Conflict in this novel happens when character disagrees on something just as in other literary works. In this novel, the following conflicts can be seen:
  • Toundi vs His Father.
  • Toundi vs Fr. Gilbert.
  • Toundi vs Fr. Vandermeyer.
  • Toundi vs Madame Suzy.
  • Toundi vs Commandant.
  • Toundi vs M. Moreau.
  • Toundi vs Gullet, Police Chief.
  • Toundi vs Agricultural Engineer.
  • Toundi vs himself.
  • Madame Suzy vs Commandant.
  • Commandant vs M. Moreau.
  • Africultural Engineer vs Sophie.
The novel portrays the hypocrisy of French colonialists during the period they introduced Assimilation policy in their African colonies like Cameroon. The novel is an example of how modern leaders are hypocritical because they do not practice what they preach about.
The novel teaches us that hypocrisy is not good. It is better to practice sincerity. The novel also teaches the modern leaders in our societies that they should practice what they say through actions, not only through words of their mouths.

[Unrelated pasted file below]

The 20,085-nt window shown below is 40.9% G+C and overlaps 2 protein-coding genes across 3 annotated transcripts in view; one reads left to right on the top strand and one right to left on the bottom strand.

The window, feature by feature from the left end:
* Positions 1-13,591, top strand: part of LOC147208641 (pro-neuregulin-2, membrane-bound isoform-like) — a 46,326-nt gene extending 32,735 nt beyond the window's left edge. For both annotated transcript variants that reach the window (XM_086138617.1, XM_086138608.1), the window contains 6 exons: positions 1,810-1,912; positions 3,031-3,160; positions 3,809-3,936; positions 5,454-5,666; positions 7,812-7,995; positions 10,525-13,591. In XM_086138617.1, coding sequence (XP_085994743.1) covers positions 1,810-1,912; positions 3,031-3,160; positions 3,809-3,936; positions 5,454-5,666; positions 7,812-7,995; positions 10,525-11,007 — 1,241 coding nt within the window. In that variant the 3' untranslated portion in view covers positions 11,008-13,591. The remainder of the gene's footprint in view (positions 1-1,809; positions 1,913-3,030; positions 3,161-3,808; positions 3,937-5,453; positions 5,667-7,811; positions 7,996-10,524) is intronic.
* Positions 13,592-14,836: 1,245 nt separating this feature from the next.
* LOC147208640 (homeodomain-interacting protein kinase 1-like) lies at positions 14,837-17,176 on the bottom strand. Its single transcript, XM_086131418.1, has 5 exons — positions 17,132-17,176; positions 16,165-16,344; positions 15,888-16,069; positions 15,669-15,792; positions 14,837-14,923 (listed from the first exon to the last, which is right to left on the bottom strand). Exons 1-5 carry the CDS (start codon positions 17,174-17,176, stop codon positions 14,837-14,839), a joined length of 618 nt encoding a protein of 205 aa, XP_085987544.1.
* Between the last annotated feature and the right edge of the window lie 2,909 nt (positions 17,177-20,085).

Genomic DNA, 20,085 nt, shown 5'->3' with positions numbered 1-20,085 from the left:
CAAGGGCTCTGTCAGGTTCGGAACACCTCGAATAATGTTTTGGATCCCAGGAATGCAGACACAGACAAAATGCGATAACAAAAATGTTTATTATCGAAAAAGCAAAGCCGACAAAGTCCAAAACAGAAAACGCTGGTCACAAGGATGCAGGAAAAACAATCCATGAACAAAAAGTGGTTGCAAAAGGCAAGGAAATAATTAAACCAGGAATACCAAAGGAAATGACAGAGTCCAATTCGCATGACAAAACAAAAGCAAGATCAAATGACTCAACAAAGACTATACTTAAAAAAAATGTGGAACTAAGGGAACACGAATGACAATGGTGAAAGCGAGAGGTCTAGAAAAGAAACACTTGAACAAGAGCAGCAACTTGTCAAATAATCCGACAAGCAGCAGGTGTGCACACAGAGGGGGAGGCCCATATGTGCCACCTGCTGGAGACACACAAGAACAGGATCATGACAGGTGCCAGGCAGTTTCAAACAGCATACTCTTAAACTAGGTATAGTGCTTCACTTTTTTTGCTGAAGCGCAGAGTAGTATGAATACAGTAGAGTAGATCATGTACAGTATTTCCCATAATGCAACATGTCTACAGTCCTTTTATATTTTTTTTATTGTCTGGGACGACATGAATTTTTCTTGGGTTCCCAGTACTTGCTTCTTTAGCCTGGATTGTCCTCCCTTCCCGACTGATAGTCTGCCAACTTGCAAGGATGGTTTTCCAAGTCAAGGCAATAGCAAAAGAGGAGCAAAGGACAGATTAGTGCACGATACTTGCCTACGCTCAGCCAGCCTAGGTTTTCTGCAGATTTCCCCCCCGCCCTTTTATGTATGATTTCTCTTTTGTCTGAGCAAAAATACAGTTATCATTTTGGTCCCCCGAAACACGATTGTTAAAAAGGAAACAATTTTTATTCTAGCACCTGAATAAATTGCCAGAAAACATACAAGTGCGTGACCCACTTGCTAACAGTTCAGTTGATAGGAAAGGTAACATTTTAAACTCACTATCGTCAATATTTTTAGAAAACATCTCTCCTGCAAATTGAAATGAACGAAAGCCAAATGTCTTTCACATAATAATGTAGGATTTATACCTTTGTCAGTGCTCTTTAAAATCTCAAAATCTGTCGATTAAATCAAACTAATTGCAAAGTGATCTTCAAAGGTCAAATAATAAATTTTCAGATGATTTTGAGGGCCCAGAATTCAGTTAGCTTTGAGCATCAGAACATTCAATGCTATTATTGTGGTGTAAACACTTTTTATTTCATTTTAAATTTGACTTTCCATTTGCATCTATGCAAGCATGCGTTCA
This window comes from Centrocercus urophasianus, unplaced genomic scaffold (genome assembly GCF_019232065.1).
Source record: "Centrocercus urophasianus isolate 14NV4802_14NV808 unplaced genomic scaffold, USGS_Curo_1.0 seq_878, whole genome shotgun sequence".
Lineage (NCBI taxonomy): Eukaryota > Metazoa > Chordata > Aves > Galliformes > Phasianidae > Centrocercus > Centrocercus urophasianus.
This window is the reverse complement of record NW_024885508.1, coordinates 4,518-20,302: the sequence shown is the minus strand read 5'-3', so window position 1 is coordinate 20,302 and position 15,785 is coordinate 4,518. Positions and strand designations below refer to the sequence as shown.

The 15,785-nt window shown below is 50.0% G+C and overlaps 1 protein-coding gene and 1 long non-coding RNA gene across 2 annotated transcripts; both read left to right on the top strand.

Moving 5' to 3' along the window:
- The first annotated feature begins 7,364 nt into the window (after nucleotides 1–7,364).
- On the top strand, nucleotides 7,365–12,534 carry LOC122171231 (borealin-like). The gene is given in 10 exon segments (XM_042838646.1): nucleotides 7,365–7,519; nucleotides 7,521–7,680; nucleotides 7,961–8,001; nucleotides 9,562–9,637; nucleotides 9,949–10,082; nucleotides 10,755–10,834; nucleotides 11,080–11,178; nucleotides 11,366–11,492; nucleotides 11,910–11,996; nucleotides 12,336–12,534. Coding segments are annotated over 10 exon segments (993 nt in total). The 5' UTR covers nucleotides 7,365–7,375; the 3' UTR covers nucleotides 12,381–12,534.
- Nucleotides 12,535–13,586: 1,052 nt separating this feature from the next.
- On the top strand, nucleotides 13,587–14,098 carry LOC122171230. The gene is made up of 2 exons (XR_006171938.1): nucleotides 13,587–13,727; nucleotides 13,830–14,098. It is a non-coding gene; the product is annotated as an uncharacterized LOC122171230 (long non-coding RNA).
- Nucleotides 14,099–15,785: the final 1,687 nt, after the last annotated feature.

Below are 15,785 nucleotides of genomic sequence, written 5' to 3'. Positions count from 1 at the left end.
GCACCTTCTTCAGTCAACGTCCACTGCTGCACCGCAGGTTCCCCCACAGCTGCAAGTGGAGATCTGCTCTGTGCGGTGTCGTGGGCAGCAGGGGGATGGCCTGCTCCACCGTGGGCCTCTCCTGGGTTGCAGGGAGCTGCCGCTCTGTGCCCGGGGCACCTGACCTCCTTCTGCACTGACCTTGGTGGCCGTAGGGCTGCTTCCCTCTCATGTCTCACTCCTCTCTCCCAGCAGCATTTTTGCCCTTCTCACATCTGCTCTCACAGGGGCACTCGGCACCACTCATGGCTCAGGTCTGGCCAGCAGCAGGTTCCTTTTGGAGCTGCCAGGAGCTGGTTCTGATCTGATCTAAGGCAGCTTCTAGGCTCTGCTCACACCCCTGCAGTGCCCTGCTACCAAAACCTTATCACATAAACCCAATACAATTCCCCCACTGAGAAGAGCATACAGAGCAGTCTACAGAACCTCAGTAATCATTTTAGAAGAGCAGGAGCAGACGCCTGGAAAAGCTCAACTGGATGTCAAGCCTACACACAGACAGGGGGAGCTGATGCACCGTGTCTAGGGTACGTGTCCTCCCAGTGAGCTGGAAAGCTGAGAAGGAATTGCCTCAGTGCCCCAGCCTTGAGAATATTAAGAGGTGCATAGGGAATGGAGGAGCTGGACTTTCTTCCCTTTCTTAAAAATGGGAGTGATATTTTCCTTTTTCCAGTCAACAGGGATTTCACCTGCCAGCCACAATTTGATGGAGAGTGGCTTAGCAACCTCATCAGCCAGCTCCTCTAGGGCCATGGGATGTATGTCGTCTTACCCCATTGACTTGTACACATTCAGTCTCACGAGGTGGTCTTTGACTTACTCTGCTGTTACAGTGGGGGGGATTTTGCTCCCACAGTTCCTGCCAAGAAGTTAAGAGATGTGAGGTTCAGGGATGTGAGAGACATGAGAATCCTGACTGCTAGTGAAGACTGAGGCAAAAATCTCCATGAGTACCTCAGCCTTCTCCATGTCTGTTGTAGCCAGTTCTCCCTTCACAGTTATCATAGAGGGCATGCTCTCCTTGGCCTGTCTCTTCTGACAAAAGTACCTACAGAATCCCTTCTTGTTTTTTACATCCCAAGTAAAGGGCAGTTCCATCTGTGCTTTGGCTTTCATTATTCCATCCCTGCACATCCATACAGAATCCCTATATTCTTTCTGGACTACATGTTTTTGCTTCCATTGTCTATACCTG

The belief and the viewpoint of the writer is that he believes that a good society can exist only if everyone practices sincerity and avoid any kind of segregation. The author also believes that leaders can be popular if they practice what they say and meet the demands of the common people.

The novel is relevant to the society we live. There are leaders in our society who fail to set good examples for young generation to copy. These leaders are like the characters in the novel whom despite their high social status they still behave irresponsibly to the people they lead. Young people like Toundi should learn from elders like Fr. Gilbert , Fr. Vandemayer, and Commandant but these people are the ones who lead them into evils. The novel is also relevant to the society that entertain racism.